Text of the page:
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Zero-temperature Stochastic 2D Ising model and anisotropic curve-shortening flow

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The stochastic Ising model at zero temperature is the random evolution of a function {1,...,L}d \to {-,+}, the value of the function at one site is called spin. We start with the function that is uniformly equal to -1 on {1,...,L}d and let spin configuration evolve according to the following rule: At each step choose a site at random and change it spin to give it either the spin of the majority of its neighbors or +/- with probability p / (1-p) if there are equally many + and – in its neighborhood. When doing so we consider that sites that are outside of the cube are counted among the neighbors if needed and that they have a fixed + spin. With this procedure, the cube will eventually be filled with + spins. How many step do you need to perform in average so that this happens? In our talk we will give an answer for this question in both symmetric case (p=1/2) and asymmetric case (p>1/2) and we are able to describe precisely the scaling limit of the set of $-$ spins when time and space are rescaled. For the symmetric case we relate this result to a conjecture called “Lifshitz Law”. The stochastic Ising model (or Glauber Dynamics for Ising model), is a rather simplified model introduced by theoretical Physicists to study dynamical properties of ferromagnet.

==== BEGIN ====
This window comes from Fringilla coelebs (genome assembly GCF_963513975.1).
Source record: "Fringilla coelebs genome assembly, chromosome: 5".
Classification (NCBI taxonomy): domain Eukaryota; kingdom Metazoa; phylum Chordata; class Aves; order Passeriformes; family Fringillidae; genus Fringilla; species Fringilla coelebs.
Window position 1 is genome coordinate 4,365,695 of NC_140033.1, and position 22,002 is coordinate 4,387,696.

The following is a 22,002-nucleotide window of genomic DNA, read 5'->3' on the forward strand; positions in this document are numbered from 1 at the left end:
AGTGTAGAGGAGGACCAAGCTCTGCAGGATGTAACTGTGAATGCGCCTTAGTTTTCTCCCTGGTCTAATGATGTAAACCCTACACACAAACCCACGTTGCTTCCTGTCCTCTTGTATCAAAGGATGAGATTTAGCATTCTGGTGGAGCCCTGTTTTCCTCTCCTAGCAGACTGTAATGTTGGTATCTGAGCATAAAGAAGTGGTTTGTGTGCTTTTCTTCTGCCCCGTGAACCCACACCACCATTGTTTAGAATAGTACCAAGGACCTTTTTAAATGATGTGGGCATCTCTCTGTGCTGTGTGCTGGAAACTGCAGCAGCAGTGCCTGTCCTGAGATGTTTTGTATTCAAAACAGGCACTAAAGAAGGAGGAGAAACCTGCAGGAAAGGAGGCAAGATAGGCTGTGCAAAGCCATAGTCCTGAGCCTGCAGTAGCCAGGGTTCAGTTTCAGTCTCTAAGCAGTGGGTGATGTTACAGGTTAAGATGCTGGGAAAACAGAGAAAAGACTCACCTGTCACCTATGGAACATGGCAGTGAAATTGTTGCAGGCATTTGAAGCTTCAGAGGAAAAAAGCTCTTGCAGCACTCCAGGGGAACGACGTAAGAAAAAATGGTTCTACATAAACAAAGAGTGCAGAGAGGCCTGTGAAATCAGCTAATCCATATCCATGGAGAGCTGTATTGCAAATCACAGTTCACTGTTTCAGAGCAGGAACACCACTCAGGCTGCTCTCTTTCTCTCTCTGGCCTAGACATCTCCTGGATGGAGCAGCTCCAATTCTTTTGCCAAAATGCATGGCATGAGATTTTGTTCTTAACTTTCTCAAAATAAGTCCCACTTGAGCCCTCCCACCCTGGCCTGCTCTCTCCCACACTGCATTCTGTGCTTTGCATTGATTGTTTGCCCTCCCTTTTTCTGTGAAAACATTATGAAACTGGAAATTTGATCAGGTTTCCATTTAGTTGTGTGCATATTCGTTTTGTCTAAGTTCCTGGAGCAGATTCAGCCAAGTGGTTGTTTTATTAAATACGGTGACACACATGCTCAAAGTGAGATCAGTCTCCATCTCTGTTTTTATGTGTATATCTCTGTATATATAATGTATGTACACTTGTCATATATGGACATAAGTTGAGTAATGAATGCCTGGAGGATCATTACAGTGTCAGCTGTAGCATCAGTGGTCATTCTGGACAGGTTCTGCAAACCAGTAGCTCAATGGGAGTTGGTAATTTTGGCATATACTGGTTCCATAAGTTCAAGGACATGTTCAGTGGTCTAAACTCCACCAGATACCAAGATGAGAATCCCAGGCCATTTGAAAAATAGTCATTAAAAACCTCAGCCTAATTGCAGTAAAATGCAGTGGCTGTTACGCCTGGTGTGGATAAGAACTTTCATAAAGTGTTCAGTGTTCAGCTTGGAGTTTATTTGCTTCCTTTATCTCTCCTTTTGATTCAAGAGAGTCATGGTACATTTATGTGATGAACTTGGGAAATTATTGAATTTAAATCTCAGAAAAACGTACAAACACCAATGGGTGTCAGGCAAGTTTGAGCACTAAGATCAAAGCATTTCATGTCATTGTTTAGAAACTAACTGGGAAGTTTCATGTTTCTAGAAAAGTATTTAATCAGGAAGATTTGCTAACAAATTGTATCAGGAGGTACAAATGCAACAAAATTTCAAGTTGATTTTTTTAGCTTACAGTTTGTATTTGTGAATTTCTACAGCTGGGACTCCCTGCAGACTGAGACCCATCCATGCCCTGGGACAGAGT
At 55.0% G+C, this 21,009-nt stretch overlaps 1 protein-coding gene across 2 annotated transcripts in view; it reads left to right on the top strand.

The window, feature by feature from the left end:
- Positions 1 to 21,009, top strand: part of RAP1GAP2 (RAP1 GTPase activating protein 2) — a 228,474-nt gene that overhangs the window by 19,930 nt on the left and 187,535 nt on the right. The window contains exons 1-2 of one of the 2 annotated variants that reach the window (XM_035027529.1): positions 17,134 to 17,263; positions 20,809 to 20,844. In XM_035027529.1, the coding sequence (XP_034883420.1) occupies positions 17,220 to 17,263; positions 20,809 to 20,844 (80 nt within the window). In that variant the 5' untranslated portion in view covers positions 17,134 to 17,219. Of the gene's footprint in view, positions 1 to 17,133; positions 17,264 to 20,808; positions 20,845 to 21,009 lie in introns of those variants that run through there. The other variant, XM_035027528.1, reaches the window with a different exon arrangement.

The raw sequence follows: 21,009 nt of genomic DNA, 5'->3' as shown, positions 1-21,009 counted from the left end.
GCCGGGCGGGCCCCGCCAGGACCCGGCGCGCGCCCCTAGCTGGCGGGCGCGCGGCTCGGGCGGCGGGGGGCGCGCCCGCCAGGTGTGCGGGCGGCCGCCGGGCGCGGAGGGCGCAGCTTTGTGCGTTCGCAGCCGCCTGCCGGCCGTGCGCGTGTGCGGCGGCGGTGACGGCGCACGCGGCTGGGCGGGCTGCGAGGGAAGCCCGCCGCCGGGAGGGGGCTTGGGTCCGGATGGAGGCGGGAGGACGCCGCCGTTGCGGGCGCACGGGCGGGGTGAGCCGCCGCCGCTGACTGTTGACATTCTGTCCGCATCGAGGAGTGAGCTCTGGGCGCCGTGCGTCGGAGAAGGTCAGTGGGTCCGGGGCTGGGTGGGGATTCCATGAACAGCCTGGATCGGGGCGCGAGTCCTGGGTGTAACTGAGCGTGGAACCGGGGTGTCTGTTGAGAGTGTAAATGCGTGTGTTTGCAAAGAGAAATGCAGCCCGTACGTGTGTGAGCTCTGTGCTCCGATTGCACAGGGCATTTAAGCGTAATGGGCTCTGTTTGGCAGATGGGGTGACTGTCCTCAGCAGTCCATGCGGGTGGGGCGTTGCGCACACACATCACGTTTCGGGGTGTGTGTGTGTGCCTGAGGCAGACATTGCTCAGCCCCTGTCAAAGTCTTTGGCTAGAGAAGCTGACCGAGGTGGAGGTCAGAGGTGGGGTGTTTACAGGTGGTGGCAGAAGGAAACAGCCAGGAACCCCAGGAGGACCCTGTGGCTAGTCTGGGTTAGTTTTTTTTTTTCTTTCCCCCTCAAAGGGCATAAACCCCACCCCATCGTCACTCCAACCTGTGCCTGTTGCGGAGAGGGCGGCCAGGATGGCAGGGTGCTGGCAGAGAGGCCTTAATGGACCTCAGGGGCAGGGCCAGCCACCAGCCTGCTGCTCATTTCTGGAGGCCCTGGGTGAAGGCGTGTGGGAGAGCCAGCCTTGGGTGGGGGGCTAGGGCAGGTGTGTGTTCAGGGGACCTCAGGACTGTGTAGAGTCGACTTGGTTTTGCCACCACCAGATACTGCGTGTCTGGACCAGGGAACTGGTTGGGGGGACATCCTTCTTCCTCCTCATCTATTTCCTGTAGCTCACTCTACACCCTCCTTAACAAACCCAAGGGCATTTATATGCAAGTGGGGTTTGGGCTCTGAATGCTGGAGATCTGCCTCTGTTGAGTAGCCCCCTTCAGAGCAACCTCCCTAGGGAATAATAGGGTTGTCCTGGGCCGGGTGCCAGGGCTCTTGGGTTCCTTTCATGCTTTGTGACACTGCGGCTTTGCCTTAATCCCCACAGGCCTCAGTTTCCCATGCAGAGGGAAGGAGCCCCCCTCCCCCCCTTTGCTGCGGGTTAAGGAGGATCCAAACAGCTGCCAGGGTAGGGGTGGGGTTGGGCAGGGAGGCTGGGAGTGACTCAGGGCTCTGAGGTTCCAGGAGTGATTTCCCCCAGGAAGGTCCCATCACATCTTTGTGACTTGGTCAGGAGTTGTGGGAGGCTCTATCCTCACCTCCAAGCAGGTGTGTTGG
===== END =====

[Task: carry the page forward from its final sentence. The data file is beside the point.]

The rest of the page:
This talk is part of the Probability series.

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